Hunter Kahn, a mechanical engineering student at Cornell University, donated multiple Nintendo Switch consoles and games to Children's Minnesota Hospital in Minneapolis after cashing out almost $30,000 in GameStop stock last Wednesday, he told CNN.
GameStop shares have jumped 1,625% in the past month. The soaring percentages are mostly due to a group of investors on Reddit, who are buying the stock in a movement to hurt short sellers and hedge funds that bet on the stock to go down.
Hunter Kahn, who lives in Stillwater, Minnesota, said he participated in purchasing GameStop stock to join the movement to prove "the big boys on Wall Street" wrong. But, he said, donating a portion of his new fortune toward helping kids at the hospital felt better than waking up to any monetary gain.
"As a beneficiary of the recent events on Wall Street I think it is important that myself and others pay forward our good fortune," Kahn wrote in an Instagram post. "
These events have highlighted a lot of corruption and with this transfer of power it is important that we don't become men in suits ourselves."
Kahn's donations are valued at more than $2,000, Children's Minnesota Hospital said.
"We're so grateful for this generous donation that will help bring joy to kids at our hospitals, especially during these challenging times," Jennifer Soderholm, president of Children's Minnesota Foundation, said in an email statement to CNN.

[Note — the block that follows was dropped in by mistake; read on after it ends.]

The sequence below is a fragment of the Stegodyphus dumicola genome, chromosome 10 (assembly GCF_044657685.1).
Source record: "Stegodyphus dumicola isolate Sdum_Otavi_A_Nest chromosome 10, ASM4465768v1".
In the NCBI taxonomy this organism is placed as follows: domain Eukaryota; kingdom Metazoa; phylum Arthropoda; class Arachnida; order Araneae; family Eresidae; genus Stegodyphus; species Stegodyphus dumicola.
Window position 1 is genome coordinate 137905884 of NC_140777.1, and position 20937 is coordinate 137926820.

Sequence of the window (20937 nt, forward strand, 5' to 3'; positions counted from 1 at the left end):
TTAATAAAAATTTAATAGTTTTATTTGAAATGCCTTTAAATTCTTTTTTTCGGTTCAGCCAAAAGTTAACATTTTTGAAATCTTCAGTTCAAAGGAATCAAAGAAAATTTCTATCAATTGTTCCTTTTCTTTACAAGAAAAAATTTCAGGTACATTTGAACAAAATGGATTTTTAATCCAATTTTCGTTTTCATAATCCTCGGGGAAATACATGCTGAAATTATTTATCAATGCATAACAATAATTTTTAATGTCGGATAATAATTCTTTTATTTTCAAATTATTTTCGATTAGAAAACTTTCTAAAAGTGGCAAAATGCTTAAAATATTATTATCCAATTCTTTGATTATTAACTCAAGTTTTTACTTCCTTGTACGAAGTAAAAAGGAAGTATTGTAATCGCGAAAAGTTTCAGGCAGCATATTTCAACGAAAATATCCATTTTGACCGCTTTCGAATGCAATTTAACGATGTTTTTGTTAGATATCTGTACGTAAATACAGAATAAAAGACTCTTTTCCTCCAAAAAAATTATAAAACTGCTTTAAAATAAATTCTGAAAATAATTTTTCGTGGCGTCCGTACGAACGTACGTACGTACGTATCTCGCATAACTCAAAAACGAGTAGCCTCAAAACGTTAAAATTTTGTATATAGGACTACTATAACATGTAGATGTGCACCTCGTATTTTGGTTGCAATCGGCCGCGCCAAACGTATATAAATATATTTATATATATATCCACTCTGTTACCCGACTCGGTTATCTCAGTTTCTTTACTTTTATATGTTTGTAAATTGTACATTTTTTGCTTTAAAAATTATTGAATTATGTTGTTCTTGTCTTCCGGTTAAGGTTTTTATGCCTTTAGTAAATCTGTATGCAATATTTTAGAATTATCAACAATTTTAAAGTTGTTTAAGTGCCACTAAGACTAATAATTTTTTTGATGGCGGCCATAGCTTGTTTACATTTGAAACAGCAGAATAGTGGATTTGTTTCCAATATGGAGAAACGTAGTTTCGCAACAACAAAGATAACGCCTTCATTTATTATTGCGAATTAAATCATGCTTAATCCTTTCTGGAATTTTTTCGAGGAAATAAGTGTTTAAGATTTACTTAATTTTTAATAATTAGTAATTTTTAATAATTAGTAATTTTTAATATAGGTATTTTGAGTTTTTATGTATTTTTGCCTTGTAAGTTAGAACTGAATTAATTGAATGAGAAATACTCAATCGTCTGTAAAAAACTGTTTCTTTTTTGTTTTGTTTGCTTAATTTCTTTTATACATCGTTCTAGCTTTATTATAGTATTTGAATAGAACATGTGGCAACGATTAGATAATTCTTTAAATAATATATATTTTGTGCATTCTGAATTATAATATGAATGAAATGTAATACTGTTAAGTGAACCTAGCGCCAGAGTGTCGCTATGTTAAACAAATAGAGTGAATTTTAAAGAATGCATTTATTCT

"It's inspiring to see young people in our community choosing to give back and pay it forward."
His donations include: six Nintendo Switch Lites, multiple games and e-shop gift cards, and screen protectors and cases.The hospital said patients are already using the donations.
"There's no group of people more deserving of receiving a bunch of video games than some kids going through a hard time," Kahn told CNN.
After Kahn shared a photo of his donation on the Reddit page WallStreetBets, many in the online day trading community praised him. He garnered more than 179,000 upvotes on his post. One user lauded his actions, calling him "The real Robinhood."
Kahn said he encourages others who have profited from the movement to continue to use their good fortunes to pay it forward.
"If we're criticizing these people on Wall Street and moving the money from one side to the other side, it would be meaningless if we behave exactly like these people that we were criticizing," he said.
He is still holding on to the original 50 shares that he bought at $30, and said he plans to use the rest of his earnings toward paying off his college tuition.
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